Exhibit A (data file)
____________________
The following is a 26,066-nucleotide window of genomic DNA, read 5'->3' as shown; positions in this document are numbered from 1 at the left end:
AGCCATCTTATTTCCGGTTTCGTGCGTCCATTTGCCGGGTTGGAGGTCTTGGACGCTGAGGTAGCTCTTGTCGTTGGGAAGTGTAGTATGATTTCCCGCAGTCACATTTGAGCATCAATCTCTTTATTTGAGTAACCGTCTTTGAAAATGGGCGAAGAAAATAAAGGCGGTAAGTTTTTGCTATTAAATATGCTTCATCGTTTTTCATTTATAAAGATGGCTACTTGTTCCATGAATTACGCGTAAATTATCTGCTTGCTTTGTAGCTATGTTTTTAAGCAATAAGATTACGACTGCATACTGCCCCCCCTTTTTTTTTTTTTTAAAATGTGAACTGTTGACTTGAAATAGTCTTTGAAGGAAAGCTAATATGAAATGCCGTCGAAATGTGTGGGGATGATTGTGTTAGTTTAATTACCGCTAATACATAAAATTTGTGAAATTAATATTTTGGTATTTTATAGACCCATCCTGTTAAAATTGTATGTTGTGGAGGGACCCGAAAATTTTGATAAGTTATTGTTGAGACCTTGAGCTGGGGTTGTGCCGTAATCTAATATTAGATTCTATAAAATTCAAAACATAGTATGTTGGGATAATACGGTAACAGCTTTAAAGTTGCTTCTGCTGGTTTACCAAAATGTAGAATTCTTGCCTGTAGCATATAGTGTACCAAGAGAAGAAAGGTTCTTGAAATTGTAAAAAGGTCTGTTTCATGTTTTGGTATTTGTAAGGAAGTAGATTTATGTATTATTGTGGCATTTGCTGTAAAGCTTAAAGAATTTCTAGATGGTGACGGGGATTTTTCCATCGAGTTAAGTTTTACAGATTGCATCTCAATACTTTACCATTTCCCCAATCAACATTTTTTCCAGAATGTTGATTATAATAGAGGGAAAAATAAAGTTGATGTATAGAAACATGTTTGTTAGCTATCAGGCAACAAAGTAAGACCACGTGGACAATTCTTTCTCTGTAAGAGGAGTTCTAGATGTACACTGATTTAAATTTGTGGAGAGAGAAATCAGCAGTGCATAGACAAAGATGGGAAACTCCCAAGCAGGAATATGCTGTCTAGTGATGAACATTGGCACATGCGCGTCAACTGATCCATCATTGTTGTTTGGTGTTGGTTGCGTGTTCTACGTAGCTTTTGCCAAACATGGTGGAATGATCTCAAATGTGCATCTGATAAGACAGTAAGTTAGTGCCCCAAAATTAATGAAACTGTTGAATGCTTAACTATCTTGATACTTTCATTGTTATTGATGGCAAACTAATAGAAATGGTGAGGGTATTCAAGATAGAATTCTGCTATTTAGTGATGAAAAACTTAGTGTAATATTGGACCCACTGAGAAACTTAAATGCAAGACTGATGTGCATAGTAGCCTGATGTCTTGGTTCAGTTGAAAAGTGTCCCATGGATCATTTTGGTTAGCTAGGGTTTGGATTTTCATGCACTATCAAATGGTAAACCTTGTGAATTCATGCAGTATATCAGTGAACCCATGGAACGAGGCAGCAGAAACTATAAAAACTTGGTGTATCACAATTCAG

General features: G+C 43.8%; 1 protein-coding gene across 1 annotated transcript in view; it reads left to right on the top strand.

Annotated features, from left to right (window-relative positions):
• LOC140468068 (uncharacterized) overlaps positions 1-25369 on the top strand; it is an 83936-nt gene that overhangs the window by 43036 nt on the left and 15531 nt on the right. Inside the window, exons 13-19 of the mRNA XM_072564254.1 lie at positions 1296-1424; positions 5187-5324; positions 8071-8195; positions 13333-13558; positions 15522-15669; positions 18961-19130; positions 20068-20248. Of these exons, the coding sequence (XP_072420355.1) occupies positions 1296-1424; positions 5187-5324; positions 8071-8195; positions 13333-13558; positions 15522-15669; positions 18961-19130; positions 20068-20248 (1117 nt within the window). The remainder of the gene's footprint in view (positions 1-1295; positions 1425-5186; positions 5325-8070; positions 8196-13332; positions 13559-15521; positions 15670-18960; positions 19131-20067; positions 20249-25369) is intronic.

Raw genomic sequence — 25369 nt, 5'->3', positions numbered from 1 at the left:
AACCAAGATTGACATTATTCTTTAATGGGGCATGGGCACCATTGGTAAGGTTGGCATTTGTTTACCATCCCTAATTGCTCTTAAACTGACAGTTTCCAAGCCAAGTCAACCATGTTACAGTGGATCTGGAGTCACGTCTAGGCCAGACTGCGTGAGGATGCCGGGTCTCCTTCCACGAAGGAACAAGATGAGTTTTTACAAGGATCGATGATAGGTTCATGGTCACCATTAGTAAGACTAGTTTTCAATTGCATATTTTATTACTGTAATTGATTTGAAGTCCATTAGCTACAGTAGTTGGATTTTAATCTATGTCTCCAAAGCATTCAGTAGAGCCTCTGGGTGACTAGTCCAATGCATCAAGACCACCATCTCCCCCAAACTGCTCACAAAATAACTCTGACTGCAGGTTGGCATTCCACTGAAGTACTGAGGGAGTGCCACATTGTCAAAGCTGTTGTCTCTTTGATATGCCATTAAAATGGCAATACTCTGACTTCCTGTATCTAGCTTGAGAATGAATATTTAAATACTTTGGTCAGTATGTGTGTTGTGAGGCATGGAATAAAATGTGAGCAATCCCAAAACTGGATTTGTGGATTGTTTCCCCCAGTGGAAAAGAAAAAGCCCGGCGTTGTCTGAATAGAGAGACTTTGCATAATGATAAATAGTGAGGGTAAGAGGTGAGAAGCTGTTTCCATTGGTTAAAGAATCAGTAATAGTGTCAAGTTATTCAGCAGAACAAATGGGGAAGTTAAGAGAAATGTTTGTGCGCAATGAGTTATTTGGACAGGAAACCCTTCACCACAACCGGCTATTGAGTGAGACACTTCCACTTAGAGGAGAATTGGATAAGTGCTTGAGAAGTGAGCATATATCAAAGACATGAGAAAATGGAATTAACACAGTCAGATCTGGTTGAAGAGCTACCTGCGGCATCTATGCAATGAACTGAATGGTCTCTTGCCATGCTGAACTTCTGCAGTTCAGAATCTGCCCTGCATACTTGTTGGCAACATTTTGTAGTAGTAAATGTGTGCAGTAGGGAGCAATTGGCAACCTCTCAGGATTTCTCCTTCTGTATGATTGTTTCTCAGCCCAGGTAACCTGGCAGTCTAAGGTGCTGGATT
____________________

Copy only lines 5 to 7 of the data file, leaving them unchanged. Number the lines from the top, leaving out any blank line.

• LOC140468068 (uncharacterized) overlaps positions 1-25369 on the top strand; it is an 83936-nt gene that overhangs the window by 43036 nt on the left and 15531 nt on the right. Inside the window, exons 13-19 of the mRNA XM_072564254.1 lie at positions 1296-1424; positions 5187-5324; positions 8071-8195; positions 13333-13558; positions 15522-15669; positions 18961-19130; positions 20068-20248. Of these exons, the coding sequence (XP_072420355.1) occupies positions 1296-1424; positions 5187-5324; positions 8071-8195; positions 13333-13558; positions 15522-15669; positions 18961-19130; positions 20068-20248 (1117 nt within the window). The remainder of the gene's footprint in view (positions 1-1295; positions 1425-5186; positions 5325-8070; positions 8196-13332; positions 13559-15521; positions 15670-18960; positions 19131-20067; positions 20249-25369) is intronic.

Raw genomic sequence — 25369 nt, 5'->3', positions numbered from 1 at the left:
AACCAAGATTGACATTATTCTTTAATGGGGCATGGGCACCATTGGTAAGGTTGGCATTTGTTTACCATCCCTAATTGCTCTTAAACTGACAGTTTCCAAGCCAAGTCAACCATGTTACAGTGGATCTGGAGTCACGTCTAGGCCAGACTGCGTGAGGATGCCGGGTCTCCTTCCACGAAGGAACAAGATGAGTTTTTACAAGGATCGATGATAGGTTCATGGTCACCATTAGTAAGACTAGTTTTCAATTGCATATTTTATTACTGTAATTGATTTGAAGTCCATTAGCTACAGTAGTTGGATTTTAATCTATGTCTCCAAAGCATTCAGTAGAGCCTCTGGGTGACTAGTCCAATGCATCAAGACCACCATCTCCCCCAAACTGCTCACAAAATAACTCTGACTGCAGGTTGGCATTCCACTGAAGTACTGAGGGAGTGCCACATTGTCAAAGCTGTTGTCTCTTTGATATGCCATTAAAATGGCAATACTCTGACTTCCTGTATCTAGCTTGAGAATGAATATTTAAATACTTTGGTCAGTATGTGTGTTGTGAGGCATGGAATAAAATGTGAGCAATCCCAAAACTGGATTTGTGGATTGTTTCCCCCAGTGGAAAAGAAAAAGCCCGGCGTTGTCTGAATAGAGAGACTTTGCATAATGATAAATAGTGAGGGTAAGAGGTGAGAAGCTGTTTCCATTGGTTAAAGAATCAGTAATAGTGTCAAGTTATTCAGCAGAACAAATGGGGAAGTTAAGAGAAATGTTTGTGCGCAATGAGTTATTTGGACAGGAAACCCTTCACCACAACCGGCTATTGAGTGAGACACTTCCACTTAGAGGAGAATTGGATAAGTGCTTGAGAAGTGAGCATATATCAAAGACATGAGAAAATGGAATTAACACAGTCAGATCTGGTTGAAGAGCTACCTGCGGCATCTATGCAATGAACTGAATGGTCTCTTGCCATGCTGAACTTCTGCAGTTCAGAATCTGCCCTGCATACTTGTTGGCAACATTTTGTAGTAGTAAATGTGTGCAGTAGGGAGCAATTGGCAACCTCTCAGGATTTCTCCTTCTGTATGATTGTTTCTCAGCCCAGGTAACCTGGCAGTCTAAGGTGCTGGATT